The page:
By Kristine “Krissy” Anderson
Those of us who live with chronic pain often have a hard time convincing others that it’s not just about the constant hurting, but there are side effects that add injury to insult, and can often be difficult to cope with.
After living with progressive, intractable pain for 30+ years, I’ve become so familiar with side effects, sometimes I forget what it was like to feel “normal.” So now and then I go back and imagine scenes of yesteryear and smile at the memories. (There is enough time spent feeling that I’ve been robbed of my “normal,” and ever-increasing “want-to-do” list and overflowing “bucket lists.”)
I imagine going down a ski hill, excited and ready to tackle the hardest one, going as fast as possible. I’ve always liked speed, whether it be with fun cars, skiing or sailing, it’s a tremendous rush and feeling of freedom.
I was driving on a bridge over the ocean here in Florida the other day when all of a sudden I couldn’t see the front of my car nor the road in front of me because the bridge is built as a steep arch, so my surroundings made it feel like I was flying. With the vast ocean on both sides of me and only the sky ahead, I actually got that physical excitement I used to get when flying in a small plane or skiing down a big hill. It was a moment of thrill, something I miss so much.
Keeping it positive is great when you are having a day that works that way, but we also experience negative consequences of living in pain, and the stress of these side effects just add to the whole picture of misery on those “other days.”
Lack of energy is my public enemy number one. We blame ourselves for lack of energy because we aren’t “good enough” to get into shape and bolster our metabolism. The truth is, we can’t. Right now I am sitting in a motel room on a busy island full of fun things to do. I am on a business trip (about pain) and I’m fighting with my brain:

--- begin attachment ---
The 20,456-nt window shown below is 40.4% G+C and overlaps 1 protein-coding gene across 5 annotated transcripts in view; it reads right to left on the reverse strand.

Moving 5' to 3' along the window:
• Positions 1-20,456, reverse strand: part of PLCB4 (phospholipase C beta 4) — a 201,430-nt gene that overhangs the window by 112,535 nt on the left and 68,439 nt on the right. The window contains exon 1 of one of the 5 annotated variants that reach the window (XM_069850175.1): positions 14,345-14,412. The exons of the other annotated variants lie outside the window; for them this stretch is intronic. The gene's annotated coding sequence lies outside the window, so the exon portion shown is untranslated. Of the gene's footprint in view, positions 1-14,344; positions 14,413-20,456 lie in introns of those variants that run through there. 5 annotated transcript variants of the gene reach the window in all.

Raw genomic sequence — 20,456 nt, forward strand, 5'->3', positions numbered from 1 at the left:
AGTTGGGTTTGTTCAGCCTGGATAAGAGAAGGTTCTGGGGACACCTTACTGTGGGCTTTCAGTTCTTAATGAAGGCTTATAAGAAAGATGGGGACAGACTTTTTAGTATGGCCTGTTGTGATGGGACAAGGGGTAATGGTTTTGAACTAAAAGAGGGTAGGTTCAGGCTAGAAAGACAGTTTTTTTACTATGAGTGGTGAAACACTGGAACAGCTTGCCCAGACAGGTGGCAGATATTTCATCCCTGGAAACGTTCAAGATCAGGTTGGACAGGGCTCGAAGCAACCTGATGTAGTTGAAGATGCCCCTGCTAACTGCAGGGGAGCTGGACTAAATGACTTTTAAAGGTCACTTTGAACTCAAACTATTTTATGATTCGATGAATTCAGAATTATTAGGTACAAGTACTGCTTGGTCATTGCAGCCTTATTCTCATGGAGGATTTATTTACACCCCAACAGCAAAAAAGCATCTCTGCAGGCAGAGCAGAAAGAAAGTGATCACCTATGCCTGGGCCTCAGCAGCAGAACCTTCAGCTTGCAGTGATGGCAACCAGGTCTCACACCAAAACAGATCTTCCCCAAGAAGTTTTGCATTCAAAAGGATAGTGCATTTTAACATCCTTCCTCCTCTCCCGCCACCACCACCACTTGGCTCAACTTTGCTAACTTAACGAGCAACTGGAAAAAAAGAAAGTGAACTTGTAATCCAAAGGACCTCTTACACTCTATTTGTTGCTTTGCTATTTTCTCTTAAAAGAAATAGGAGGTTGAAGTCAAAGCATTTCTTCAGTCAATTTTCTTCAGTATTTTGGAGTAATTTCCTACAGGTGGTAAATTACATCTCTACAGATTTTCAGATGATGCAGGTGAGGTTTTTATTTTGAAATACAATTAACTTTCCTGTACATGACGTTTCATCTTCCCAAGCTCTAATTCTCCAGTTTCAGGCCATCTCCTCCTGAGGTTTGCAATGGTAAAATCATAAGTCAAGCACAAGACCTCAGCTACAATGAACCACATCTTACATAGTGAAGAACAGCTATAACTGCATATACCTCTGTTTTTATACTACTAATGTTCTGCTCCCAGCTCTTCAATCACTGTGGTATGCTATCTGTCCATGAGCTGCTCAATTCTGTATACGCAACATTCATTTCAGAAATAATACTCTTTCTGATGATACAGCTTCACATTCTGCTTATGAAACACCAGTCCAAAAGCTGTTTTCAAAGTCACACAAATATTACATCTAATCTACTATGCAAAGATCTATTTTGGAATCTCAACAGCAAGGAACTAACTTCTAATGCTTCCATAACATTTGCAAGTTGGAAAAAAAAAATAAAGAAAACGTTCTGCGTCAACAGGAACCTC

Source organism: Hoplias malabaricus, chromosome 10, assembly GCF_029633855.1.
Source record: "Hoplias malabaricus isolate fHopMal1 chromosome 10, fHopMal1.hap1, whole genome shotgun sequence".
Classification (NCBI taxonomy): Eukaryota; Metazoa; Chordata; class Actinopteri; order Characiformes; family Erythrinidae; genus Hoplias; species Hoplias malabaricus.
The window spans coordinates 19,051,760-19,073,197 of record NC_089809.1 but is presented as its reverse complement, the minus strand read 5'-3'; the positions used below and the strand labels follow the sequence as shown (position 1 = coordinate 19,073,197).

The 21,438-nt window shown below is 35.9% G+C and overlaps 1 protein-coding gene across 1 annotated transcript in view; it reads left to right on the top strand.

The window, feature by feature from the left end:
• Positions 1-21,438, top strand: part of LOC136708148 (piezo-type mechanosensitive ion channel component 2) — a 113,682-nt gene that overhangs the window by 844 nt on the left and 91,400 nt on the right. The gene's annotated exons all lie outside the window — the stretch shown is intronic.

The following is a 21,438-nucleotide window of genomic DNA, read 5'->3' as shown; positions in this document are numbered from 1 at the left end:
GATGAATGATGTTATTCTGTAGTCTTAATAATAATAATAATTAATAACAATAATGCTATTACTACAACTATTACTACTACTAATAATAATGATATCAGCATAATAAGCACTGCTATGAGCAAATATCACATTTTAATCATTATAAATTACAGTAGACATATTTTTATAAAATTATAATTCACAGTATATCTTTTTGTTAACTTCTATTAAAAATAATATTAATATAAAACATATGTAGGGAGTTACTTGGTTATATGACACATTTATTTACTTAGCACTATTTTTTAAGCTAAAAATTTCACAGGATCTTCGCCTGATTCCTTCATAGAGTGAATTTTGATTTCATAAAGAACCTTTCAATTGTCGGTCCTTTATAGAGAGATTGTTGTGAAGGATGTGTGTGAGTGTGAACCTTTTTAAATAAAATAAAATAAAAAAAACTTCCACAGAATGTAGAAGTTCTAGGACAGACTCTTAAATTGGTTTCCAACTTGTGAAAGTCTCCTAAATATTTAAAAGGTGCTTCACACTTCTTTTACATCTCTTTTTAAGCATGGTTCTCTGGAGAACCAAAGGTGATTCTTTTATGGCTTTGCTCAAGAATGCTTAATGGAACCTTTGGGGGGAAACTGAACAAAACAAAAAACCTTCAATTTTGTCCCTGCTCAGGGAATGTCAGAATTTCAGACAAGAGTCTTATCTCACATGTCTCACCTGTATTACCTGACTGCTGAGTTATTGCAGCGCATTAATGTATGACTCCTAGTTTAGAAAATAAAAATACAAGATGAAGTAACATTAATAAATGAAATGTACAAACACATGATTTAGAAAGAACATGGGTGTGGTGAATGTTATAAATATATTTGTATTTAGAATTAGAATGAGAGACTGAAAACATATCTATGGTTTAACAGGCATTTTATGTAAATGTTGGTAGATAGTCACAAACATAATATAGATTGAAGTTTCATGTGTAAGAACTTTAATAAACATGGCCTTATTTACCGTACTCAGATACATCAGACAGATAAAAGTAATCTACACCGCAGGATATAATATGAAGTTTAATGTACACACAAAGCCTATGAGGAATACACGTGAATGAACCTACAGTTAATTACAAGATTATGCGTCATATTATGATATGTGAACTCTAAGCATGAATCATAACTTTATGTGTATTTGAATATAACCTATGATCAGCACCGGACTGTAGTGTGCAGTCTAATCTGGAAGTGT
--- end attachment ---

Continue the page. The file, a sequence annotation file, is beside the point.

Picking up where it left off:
“You should go out and do something.”
“You can’t go out on a whim because you might get stuck.” (I get stuck if I walk too far.)
“You are wasting precious time, you may never be back here again.”
“I truly don’t have the energy to get ready. I will be tired and in pain if I try. Then it will just be another disappointment.”
“Just drive somewhere, park the car and get the wheelchair out. You can walk it and hold onto it.”
“If I go too far I will need to wheel myself back and my arthritis can’t take that.”
“Where did your sense of adventure go? You are being a lazy idiot! There’s so much to see out there.”
“I give up. I feel guilty now and I feel fearful of trying. I know how much it will hurt to do this. I know I will be bent over and in serious pain, panting, walking in a shuffle, if walking at all, and in tears when I get back.”
The dialog grows, and so does the time taken away.
Other side effects of any kind of chronic pain might include sleeping problems, poor concentration and memory, and for some, depression. Pain impacts mood as negative emotions can attack, which can then impact relationships of any kind.
I’ve noticed that if I am standing in a line or sitting and waiting, I will often get irritable. That’s not my normal kind of attitude, but when put in a position where the pain increases, those emotions can come on quickly. I might become impatient about something that I previously would have thought was a ridiculous reaction. Another example is when I am flying. I used to love it and it was a frequent part of my business before retiring. I could fall asleep before take-off and nap until the end of the flight. Now, because it is so uncomfortable to sit, I have a really hard time getting through a flight. That brings on irritability, which blossoms into more tiredness and more pain.
The side effects of pain are dealt with differently by everyone. Many people live near normal lives in spite of pain because they have been able to develop good coping skills. Others have a more difficult time accepting the dramatic changes pain has brought to the table.
I hope YOU have good coping skills and feel positive energy!
Krissy Anderson is an award-winning freelance writer who has several life-long pain conditions. Her work has been published for more than 30 years, and translated into 17 languages.